Olga Axenenko, Alexander Tsvelikh

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Given 3 vertices and their normals in a 3D triangular mesh, I am interpolating them over the triangular surface. And I want to calculate the principal curvatures k1, k2 for each point in that surface.

My code briefly looks like this:

```
Vertex v1,v2,v3,v12,p,vp; // Vertex is an structure of x,y,z and some operators
v1 = ...; v2 = ...; v3 = ...;
Vertex n1,n2,n3,n12,n;//normals
n1 = ...; n2 = ...; n3 = ...;
int interLevels = ceil(sqrt(tArea(v1,v2,v3)));
for (float a=0; a<=1;a+=1.0f/interLevels){
v12 = v1*a+v2*(1-a);
n12 = n1*a+n2*(1-a);
for (float b=0; b<=1;b+=1.0f/interLevels){
p = v12*b+v3*(1-b);
n = n12*b+n3*(1-b);
normalize(n);
Vertex k1,k2;
}
}
```

How can we calculate k1 and k2? Is it enough to depend on the given input, or should I consider nearby vertices?

Implementation of a really working algorithm is so complex that it is impossible to describe it in a brief post. I am not aware of any readily available implementations for triangulated surfaces, but there is a detailed algorithm for surfaces consisting of quadrilaterals (transformation of triangulated surfaces to quadrangulated ones is possible; there is a variety of approaches to do that).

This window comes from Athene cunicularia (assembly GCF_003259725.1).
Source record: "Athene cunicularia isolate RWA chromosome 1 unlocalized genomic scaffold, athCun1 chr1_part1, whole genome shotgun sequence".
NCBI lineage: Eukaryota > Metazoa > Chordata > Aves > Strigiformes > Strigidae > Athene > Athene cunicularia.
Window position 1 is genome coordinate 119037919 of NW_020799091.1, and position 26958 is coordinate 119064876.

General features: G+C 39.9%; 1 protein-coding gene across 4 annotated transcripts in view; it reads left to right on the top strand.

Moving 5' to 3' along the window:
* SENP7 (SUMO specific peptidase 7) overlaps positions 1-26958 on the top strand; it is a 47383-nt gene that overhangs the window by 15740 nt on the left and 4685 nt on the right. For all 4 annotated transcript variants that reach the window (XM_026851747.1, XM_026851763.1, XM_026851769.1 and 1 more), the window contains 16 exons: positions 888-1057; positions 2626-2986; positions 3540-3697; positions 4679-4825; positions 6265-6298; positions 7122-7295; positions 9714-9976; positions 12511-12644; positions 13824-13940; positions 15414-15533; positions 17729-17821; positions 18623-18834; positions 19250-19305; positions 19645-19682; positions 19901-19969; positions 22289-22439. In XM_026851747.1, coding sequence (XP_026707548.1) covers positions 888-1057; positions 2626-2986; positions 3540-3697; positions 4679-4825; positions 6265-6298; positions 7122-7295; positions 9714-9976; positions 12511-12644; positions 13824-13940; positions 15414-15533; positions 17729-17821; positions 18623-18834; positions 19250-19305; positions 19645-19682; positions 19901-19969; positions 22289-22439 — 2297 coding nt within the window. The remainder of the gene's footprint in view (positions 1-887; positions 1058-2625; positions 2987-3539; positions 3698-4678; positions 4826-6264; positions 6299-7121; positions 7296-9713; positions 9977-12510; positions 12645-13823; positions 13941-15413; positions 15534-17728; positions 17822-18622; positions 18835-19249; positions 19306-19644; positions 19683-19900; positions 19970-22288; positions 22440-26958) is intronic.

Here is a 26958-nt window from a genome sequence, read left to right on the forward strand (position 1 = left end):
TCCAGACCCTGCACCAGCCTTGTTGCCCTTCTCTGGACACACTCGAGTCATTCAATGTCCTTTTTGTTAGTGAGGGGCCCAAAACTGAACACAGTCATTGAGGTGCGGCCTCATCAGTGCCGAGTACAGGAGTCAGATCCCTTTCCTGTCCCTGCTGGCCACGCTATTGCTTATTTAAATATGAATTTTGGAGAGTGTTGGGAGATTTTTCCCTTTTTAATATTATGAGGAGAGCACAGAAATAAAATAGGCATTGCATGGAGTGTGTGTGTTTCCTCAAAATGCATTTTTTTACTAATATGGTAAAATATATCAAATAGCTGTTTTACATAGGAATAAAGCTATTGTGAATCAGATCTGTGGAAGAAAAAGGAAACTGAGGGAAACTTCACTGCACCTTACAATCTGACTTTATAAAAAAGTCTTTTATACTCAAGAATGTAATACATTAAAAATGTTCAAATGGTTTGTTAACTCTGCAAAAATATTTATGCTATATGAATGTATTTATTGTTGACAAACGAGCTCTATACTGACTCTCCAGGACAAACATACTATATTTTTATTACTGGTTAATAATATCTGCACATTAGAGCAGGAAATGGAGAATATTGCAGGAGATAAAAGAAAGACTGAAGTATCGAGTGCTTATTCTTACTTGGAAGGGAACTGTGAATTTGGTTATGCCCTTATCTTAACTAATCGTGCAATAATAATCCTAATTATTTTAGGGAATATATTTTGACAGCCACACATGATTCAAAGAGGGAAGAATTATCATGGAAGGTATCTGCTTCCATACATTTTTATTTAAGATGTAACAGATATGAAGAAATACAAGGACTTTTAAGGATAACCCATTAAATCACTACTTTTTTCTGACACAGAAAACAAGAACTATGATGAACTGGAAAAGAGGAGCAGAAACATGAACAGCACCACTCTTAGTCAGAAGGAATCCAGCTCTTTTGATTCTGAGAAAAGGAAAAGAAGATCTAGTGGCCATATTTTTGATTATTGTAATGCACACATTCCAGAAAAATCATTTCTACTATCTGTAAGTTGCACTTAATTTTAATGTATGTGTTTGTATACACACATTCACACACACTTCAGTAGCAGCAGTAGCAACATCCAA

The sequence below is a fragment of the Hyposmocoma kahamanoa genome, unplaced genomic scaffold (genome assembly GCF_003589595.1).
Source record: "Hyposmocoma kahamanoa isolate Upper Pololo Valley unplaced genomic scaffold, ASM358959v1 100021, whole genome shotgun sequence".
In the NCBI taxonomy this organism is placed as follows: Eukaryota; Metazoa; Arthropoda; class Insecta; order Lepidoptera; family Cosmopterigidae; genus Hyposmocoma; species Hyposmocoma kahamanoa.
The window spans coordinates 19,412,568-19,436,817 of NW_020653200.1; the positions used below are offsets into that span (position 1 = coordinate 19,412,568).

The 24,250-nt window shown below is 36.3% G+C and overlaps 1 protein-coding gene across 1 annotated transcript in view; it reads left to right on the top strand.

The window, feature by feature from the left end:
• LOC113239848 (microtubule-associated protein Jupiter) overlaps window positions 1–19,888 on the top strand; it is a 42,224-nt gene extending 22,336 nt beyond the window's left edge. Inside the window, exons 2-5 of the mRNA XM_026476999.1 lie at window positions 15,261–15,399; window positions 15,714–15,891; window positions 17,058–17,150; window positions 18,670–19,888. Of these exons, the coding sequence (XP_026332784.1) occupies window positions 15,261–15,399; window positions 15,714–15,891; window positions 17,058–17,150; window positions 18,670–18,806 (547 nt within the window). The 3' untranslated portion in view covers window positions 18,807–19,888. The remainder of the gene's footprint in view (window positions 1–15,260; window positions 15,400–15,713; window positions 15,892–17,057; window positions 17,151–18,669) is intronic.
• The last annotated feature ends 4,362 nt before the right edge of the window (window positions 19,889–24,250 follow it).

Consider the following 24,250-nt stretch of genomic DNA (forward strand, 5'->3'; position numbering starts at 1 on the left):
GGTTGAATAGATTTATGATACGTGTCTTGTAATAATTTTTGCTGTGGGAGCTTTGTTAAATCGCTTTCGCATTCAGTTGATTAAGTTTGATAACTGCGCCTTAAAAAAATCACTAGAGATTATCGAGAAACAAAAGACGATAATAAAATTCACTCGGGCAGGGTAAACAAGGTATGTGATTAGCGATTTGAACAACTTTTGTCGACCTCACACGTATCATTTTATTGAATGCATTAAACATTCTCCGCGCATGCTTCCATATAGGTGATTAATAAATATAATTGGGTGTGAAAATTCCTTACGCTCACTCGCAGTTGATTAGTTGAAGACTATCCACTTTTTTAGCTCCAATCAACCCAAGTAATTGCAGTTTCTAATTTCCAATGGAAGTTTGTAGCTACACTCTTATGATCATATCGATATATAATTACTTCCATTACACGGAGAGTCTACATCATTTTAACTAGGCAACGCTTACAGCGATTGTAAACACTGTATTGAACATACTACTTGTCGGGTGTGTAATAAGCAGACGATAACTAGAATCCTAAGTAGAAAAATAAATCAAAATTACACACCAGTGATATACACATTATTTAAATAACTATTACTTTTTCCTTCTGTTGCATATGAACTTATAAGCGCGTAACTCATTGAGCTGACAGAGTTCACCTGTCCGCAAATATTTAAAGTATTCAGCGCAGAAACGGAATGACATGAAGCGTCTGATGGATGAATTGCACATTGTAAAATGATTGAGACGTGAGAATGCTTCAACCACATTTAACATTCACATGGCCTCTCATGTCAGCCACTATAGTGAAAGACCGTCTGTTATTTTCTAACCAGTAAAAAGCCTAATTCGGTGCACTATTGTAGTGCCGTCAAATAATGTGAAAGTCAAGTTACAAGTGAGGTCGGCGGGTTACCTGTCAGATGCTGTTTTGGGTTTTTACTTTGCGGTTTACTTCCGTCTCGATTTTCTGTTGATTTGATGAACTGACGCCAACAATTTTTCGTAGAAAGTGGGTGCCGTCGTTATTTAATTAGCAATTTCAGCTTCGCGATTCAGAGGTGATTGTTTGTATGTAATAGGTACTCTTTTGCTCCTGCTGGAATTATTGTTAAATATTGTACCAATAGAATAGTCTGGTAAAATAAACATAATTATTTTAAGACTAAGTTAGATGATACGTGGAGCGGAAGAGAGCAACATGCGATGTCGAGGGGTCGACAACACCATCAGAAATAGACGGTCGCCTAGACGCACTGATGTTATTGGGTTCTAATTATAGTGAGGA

Such problem is typical in the Finite Element Analysis of shells, whose surfaces are meshed to triangular of quadrilateral elements. An important thing is that calculation of the principal curvatures can only be done on *very accurately interpolated surfaces*, since it implies a necessity of numerical evaluation of second derivatives. For that reason, interpolation should be made by at least the 2nd-order elements (just a triangle obviously has zero curvature in any direction at any point belonging to its surface).
There is a book that contains a very detailed (with all exceptions and special cases considered) algorithm that allows evaluation of principal curvatures on any smooth surface. That algorithm is contained in Chapter 5; and the book is also supplied with a CD-ROM containing complete source codes implementing the algorithms developed in Chapter 5. A brief overview is available on website that belongs to the developers of the algorithm:
http://members.ozemail.com.au/~comecau/quad_shell_principal_curvatures.htm

Here is a link to that book on the Amazon website: http://www.amazon.com/Computational-Geometry-Surfaces-Application-Analysis/dp/0646594044

Hope this helps.

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